But, yet, I have also lingered in the darkness a bit. I cannot stop myself from reading pieces of righteous outrage. Being outraged myself at violence and hatred and close-mindedness and insensitivity. As a child of The South who has always somewhat loathed the spaces and symbolism and culture and history and food of the rural southern Mississippi region, I feel a deep connection with this second poem as well. In its own way, it makes me feel better because it seems deeply true. When I read this poem, I know all the beauty and ugliness of every single line – the smells and tastes and vibrancy and decay that forms the place I once called home and always wanted to escape.
I hate your hills white with dogwood
or pink with redbud in spring
as if you invented hope, as if
in the middle of red clay,
and oak trees dead with fungus
something slight and beautiful
should make us smile.
I hate the way honeysuckle drapes
fences, blooms in the ditch
where everyone dumps garbage;
the evening air sweet with cedar
and fields of burley;
the way irises and buttercups
mark the old dimensions of a house
destroyed a hundred years ago;
how a span of Queen Anne’s lace
rocks the whole moon, and the sumac
runs dark against the hill.
I hate the drawl, the lazy voice
saying I’ve been away so long
I sound like I’m from nowhere;
the old hand gathering snowballs or peonies
or forking up an extra dish of greens,
bitter, just the way I like them.
~ Neal Bowers
Added: After posting this, I read a piece about the power of poetry that speaks exactly to how I’ve been feeling lately.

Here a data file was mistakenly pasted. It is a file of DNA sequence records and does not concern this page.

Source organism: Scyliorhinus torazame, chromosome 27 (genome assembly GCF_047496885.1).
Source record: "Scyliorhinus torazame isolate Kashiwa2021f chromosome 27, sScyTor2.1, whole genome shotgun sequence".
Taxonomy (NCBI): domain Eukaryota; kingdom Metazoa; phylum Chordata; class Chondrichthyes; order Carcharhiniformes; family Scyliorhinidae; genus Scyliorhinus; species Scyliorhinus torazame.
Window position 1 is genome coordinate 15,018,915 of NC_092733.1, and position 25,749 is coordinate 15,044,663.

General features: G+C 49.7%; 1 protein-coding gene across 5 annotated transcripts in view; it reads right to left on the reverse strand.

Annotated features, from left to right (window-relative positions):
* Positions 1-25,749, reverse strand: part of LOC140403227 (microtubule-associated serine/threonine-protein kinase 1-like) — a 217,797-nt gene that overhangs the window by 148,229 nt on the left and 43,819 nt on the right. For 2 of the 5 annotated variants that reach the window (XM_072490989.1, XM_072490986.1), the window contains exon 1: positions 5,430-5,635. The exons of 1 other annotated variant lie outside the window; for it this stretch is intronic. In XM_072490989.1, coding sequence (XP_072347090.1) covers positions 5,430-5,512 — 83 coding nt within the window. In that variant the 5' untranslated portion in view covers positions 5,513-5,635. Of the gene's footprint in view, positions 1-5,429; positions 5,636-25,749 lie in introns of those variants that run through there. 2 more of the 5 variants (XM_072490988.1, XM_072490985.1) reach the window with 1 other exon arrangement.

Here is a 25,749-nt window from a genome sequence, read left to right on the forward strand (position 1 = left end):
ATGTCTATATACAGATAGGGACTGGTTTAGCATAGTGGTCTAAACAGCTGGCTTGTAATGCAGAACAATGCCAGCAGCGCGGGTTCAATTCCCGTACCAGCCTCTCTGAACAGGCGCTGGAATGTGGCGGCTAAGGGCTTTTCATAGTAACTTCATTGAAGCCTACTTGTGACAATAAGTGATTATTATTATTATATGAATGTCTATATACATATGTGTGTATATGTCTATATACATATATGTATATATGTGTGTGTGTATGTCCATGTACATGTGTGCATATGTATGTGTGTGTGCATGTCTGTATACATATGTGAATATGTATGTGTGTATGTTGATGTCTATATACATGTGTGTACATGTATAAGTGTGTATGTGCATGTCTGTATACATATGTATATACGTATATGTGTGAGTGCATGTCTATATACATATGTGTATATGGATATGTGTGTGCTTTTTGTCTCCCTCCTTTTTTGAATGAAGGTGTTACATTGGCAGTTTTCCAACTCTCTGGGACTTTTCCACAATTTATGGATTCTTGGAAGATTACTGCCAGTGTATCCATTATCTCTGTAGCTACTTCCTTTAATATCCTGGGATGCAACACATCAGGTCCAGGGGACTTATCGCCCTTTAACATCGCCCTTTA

A Friday ritual from SouleMama. A single photo – no words – capturing a moment from the week. A simple, special, extraordinary moment. A moment I want to pause, savor and remember. If you’re inspired to do the same, leave a link to your ‘moment’ in the comments for all to find and see.
My girl looked outside this morning and said “Mama! Did you paint the grass?”
Her tone was lighthearted on this gorgeous spring Earth Day when the dewy grass is such a brilliant shade of green that it does almost look like fresh wet paint. But, she knows the difference between this natural brightness and the fake green of manicured “poison grass” lawns with their little “keep children and pets off for their own safety” signs. Oh, how we prefer the realness of untreated grass!
We talk often of protecting our Earth and taking care of the planet that takes care of us. Earth Day becomes then, for us, a day of celebration. It’s a sort of bookend to autumn harvest festivals that give thanks for the bounty of seasonal food. In spring, we come awake and give thanks for the beauty of our earth. We also reflect on what it means to be grateful and purposeful.